an understudied population for preventing weight gain — about societal issues related to food and agriculture may help them choose healthier diets, according to research presented at the American Heart Association's 2010 Conference on Nutrition, Physical Activity and Metabolism.
In a pilot study, researchers from Stanford University in California found that a college course focused on social issues related to food resulted in healthier diets than three classes focused on health related issues such as obesity.
"We believe that this approach may produce larger and more sustained changes in eating behaviors than traditional educational approaches focusing on health as a motivator," said Eric B. Hekler, Ph.D., lead study author and a post-doctoral research fellow at the Stanford Prevention Research Center at Stanford University. "The study suggests that interventions may promote greater behavior change when focusing on processes that motivate the behavior rather than on outcomes."
The researchers compared two groups of students: 28 college undergraduates who participated in a course that addressed cultural, environmental, political and agricultural issues related to food; and 72 undergraduates who participated in one of three courses about health. All students were surveyed before the classes began (January 2009) and then again three months later at the completion of the class using a food frequency questionnaire.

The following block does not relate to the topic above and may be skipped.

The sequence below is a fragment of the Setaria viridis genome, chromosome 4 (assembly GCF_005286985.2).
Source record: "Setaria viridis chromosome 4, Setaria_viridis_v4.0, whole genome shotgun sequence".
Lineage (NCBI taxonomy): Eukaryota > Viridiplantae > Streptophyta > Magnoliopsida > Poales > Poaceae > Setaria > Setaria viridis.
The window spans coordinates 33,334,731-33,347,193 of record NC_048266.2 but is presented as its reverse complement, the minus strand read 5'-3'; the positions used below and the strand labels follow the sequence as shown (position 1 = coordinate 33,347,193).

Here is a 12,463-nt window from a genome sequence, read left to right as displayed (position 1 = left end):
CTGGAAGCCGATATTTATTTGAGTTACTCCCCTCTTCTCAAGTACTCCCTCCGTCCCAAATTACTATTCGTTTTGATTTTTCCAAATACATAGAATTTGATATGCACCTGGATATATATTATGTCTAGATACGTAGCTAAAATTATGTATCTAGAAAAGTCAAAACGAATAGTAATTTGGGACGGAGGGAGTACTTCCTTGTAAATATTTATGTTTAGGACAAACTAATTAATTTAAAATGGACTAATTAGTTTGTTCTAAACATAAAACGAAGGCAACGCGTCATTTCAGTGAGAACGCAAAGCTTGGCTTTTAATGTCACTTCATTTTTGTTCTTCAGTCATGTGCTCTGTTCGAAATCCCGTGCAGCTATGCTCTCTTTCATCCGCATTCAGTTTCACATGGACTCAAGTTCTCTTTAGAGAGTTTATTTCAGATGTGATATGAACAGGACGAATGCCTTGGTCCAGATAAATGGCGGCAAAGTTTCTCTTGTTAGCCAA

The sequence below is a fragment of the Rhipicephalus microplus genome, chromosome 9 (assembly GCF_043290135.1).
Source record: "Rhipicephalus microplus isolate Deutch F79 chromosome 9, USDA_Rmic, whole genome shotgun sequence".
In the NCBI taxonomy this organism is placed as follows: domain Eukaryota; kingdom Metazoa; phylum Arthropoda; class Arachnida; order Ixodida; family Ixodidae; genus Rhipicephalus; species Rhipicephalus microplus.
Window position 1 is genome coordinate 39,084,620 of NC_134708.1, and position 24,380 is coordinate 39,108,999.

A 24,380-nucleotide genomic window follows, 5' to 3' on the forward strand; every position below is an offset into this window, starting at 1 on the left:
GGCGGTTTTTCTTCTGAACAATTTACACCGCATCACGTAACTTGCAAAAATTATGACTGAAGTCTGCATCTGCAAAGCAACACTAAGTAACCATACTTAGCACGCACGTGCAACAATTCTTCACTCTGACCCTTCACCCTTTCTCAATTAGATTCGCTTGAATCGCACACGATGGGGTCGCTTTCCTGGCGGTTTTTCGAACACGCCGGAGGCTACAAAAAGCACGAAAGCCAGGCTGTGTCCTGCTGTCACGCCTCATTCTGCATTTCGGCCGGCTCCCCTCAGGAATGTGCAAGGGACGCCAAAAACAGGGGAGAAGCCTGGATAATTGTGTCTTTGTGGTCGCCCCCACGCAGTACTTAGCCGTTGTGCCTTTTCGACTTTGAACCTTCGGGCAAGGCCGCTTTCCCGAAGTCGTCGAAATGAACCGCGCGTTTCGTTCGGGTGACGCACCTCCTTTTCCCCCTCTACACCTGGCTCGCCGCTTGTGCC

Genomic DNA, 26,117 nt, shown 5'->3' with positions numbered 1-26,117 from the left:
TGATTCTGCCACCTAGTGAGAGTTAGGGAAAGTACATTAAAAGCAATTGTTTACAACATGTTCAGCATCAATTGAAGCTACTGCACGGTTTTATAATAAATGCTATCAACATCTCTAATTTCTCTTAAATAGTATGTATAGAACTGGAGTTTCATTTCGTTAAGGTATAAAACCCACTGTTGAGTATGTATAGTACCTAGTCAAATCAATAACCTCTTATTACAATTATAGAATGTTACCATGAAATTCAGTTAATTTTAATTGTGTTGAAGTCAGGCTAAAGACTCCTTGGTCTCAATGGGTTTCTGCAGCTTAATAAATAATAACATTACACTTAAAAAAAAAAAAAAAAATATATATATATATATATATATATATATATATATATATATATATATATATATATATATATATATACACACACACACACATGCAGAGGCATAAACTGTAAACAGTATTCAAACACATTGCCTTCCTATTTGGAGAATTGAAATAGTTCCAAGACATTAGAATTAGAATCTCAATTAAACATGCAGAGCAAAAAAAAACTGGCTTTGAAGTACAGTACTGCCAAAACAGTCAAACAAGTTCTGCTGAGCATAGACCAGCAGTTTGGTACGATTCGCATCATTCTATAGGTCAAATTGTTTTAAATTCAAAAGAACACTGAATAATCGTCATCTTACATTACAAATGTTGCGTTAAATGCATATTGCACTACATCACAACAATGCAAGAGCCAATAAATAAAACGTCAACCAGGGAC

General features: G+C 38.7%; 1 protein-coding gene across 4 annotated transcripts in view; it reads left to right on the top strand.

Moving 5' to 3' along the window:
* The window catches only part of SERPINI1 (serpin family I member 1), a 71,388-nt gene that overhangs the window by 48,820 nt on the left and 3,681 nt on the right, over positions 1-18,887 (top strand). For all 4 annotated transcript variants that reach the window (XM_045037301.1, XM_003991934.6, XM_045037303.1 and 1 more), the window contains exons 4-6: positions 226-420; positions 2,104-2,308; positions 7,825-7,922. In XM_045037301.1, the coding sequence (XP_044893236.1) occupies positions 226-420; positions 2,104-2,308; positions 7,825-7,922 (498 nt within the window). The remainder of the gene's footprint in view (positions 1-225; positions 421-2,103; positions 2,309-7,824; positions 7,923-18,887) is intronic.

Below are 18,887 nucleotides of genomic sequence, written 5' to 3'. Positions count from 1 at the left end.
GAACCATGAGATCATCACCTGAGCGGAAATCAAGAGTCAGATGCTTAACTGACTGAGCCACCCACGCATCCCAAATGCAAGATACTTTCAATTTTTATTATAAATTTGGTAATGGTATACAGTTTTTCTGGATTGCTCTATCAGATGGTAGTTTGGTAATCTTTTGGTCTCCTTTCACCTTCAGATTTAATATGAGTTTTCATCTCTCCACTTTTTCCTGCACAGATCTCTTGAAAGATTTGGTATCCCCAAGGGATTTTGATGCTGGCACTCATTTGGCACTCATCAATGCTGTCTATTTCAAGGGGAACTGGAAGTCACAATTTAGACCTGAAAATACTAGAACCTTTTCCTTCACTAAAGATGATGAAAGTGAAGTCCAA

Among the 100 students surveyed, those who took the "Food and Society" course reported:
- An overall improvement in their healthful eating diet score, while the general health students reported no significant changes in eating habits.
- An increase in vegetable consumption, from an average of 27.9 servings per week to 32.1.
- A decrease in high-fat dairy consumption, from an average of 8.5 servings per week to 6.3.
The "Food and Society" course included reading selected portions of popular books and essays, such as Michael Pollan's, "The Omnivore's Dilemma: A Natural History of Four Meals," a nonfiction book that analyzes food chains by tracing the origins of everything the author consumes. Students also watched a documentary film, "King Corn," released in October 2007 that followed two college friends as they moved to Greene, Iowa, to grow and farm an acre of corn and examined the role that the increasing production of corn has for American society.
The general health courses were a seminar about obesity, a class addressing community assessment and health and a healthy psychology course.
At the beginning and end of the study, both groups of students were asked in questionnaires about their consumption of foods in six food groups: vegetables, fruits, high-fat meat, high-fat dairy, processed foods and sweets.
Students were also asked to rate the personal importance they placed on eating a healthful diet, staying physically fit, environmental sustainability, animals rights, social justice and ethics and mortality, compared to other things in their lives. After the course, "Food and Society" students reported an increased importance of eating healthy foods, the environment and animal rights in their lives.
"We believe that this approach has great potential to produce larger and more sustained changes," Hekler said, "but it's unclear whether books and films can inspire other populations to adopt a healthier lifestyle. Interventions that focus on processes more than outcomes may need to be tailored to different populations and cultures."
Hekler and his co-authors, Thomas N. Robinson, M.D., M.P.H. and Christopher D. Gardner, Ph.D., plan to investigate how to take this program model and apply it to other groups of people at high risk for weight gain and obesity, including community college students, low-income communities, children, teens and parents.
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